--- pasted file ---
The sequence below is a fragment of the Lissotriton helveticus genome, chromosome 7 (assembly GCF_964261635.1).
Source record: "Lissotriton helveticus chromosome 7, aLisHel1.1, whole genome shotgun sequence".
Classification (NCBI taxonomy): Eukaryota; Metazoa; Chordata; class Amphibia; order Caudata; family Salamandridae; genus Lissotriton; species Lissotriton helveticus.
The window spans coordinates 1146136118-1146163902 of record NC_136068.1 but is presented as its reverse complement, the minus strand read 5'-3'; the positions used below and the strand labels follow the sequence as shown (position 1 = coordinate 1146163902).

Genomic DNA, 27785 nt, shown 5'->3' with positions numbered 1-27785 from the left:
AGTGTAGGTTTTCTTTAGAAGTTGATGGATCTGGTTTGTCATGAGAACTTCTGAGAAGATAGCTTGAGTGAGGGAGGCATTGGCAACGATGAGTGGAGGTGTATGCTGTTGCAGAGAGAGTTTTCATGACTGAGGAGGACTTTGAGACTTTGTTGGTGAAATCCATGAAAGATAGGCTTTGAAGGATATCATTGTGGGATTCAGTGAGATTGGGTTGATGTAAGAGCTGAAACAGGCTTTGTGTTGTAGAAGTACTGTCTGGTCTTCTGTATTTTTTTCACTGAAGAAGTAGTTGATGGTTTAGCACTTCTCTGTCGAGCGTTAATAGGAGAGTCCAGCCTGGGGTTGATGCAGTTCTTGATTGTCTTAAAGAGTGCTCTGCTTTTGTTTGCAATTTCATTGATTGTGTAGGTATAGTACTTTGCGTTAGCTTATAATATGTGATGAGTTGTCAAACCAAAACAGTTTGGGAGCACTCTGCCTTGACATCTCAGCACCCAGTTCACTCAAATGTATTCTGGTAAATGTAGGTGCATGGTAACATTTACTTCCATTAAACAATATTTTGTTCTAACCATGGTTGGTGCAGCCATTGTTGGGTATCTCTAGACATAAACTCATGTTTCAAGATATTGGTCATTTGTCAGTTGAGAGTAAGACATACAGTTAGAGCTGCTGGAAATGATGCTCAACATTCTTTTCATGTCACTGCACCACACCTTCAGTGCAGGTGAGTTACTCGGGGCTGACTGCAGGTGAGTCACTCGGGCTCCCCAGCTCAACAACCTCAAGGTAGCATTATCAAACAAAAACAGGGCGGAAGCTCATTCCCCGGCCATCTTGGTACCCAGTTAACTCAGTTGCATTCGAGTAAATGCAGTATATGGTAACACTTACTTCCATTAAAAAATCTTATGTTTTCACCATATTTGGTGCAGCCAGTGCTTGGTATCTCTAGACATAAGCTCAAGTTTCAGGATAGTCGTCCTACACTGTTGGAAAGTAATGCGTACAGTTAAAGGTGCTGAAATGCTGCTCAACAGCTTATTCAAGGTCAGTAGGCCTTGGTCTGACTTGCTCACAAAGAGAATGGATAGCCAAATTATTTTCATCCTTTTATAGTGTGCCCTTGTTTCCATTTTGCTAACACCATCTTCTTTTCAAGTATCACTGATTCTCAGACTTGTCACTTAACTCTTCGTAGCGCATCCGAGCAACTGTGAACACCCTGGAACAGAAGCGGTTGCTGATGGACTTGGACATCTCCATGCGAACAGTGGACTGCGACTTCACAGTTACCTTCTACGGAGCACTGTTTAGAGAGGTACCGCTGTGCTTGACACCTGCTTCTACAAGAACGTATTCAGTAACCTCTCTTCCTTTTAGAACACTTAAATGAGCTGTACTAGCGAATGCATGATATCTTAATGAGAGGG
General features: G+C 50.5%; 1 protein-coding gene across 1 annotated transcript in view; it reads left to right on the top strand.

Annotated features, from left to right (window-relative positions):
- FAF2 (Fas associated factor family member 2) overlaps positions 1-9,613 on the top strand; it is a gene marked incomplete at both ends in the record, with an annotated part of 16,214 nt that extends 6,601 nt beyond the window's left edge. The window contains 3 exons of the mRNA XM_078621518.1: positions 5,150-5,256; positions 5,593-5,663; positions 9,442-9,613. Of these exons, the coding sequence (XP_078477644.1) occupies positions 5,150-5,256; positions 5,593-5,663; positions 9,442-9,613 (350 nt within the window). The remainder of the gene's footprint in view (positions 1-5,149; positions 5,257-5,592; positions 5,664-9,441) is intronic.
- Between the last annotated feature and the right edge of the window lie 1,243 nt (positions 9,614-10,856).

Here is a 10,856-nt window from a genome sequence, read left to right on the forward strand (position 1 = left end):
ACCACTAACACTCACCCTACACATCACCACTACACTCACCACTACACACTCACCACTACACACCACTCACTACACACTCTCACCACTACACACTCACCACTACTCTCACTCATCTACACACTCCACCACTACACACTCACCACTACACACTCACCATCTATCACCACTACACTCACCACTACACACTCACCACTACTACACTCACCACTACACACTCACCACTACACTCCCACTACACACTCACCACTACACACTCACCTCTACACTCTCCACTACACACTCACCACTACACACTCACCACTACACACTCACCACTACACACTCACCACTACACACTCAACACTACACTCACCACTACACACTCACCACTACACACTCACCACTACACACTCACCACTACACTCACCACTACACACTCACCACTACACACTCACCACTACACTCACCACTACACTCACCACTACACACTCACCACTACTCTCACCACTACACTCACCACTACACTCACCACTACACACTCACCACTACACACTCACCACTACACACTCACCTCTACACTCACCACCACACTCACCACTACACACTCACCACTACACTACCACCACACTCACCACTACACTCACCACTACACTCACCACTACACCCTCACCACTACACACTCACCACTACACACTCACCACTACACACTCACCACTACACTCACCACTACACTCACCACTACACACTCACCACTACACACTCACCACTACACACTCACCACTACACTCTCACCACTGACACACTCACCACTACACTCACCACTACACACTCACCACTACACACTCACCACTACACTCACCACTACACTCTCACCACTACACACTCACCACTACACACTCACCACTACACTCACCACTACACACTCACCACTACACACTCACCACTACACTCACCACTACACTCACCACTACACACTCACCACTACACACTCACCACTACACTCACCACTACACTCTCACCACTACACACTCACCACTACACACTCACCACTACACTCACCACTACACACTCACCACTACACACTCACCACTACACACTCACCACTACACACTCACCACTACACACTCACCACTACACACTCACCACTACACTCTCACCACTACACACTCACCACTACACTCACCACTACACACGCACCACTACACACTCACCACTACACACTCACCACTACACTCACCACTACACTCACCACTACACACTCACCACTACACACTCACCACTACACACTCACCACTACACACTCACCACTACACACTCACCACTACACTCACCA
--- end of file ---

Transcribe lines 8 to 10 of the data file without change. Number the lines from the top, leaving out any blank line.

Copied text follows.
Annotated features, from left to right (window-relative positions):
- FAF2 (Fas associated factor family member 2) overlaps positions 1-9,613 on the top strand; it is a gene marked incomplete at both ends in the record, with an annotated part of 16,214 nt that extends 6,601 nt beyond the window's left edge. The window contains 3 exons of the mRNA XM_078621518.1: positions 5,150-5,256; positions 5,593-5,663; positions 9,442-9,613. Of these exons, the coding sequence (XP_078477644.1) occupies positions 5,150-5,256; positions 5,593-5,663; positions 9,442-9,613 (350 nt within the window). The remainder of the gene's footprint in view (positions 1-5,149; positions 5,257-5,592; positions 5,664-9,441) is intronic.
- Between the last annotated feature and the right edge of the window lie 1,243 nt (positions 9,614-10,856).